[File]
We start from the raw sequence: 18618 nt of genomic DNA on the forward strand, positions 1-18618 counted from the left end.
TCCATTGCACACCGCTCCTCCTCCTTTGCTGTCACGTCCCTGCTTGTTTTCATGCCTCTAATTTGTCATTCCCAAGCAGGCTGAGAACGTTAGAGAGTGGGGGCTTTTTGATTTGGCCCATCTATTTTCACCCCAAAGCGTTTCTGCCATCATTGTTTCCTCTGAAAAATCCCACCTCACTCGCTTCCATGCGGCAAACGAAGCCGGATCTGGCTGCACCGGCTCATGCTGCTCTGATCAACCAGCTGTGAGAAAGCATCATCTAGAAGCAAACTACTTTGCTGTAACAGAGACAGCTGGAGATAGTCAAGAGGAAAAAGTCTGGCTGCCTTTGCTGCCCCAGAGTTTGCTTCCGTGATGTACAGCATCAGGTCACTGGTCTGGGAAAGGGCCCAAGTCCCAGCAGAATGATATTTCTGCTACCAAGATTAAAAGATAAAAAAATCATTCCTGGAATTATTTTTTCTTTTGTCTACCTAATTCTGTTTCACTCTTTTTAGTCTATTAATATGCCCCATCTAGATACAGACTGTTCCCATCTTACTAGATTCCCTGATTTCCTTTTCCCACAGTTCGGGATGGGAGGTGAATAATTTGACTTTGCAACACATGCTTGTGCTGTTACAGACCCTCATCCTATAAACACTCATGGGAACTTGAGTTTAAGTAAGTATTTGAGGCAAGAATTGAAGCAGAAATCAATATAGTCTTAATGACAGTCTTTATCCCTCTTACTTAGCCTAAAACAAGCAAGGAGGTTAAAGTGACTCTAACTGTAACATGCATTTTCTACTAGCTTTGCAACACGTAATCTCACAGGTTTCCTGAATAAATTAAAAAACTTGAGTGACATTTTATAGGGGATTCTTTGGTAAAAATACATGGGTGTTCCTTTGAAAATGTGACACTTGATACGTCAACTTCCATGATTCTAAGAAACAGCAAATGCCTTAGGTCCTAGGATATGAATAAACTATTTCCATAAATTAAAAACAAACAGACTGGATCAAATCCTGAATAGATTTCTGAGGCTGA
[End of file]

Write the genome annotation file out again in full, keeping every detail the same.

We start from the raw sequence: 18618 nt of genomic DNA on the forward strand, positions 1-18618 counted from the left end.
TCCATTGCACACCGCTCCTCCTCCTTTGCTGTCACGTCCCTGCTTGTTTTCATGCCTCTAATTTGTCATTCCCAAGCAGGCTGAGAACGTTAGAGAGTGGGGGCTTTTTGATTTGGCCCATCTATTTTCACCCCAAAGCGTTTCTGCCATCATTGTTTCCTCTGAAAAATCCCACCTCACTCGCTTCCATGCGGCAAACGAAGCCGGATCTGGCTGCACCGGCTCATGCTGCTCTGATCAACCAGCTGTGAGAAAGCATCATCTAGAAGCAAACTACTTTGCTGTAACAGAGACAGCTGGAGATAGTCAAGAGGAAAAAGTCTGGCTGCCTTTGCTGCCCCAGAGTTTGCTTCCGTGATGTACAGCATCAGGTCACTGGTCTGGGAAAGGGCCCAAGTCCCAGCAGAATGATATTTCTGCTACCAAGATTAAAAGATAAAAAAATCATTCCTGGAATTATTTTTTCTTTTGTCTACCTAATTCTGTTTCACTCTTTTTAGTCTATTAATATGCCCCATCTAGATACAGACTGTTCCCATCTTACTAGATTCCCTGATTTCCTTTTCCCACAGTTCGGGATGGGAGGTGAATAATTTGACTTTGCAACACATGCTTGTGCTGTTACAGACCCTCATCCTATAAACACTCATGGGAACTTGAGTTTAAGTAAGTATTTGAGGCAAGAATTGAAGCAGAAATCAATATAGTCTTAATGACAGTCTTTATCCCTCTTACTTAGCCTAAAACAAGCAAGGAGGTTAAAGTGACTCTAACTGTAACATGCATTTTCTACTAGCTTTGCAACACGTAATCTCACAGGTTTCCTGAATAAATTAAAAAACTTGAGTGACATTTTATAGGGGATTCTTTGGTAAAAATACATGGGTGTTCCTTTGAAAATGTGACACTTGATACGTCAACTTCCATGATTCTAAGAAACAGCAAATGCCTTAGGTCCTAGGATATGAATAAACTATTTCCATAAATTAAAAACAAACAGACTGGATCAAATCCTGAATAGATTTCTGAGGCTGA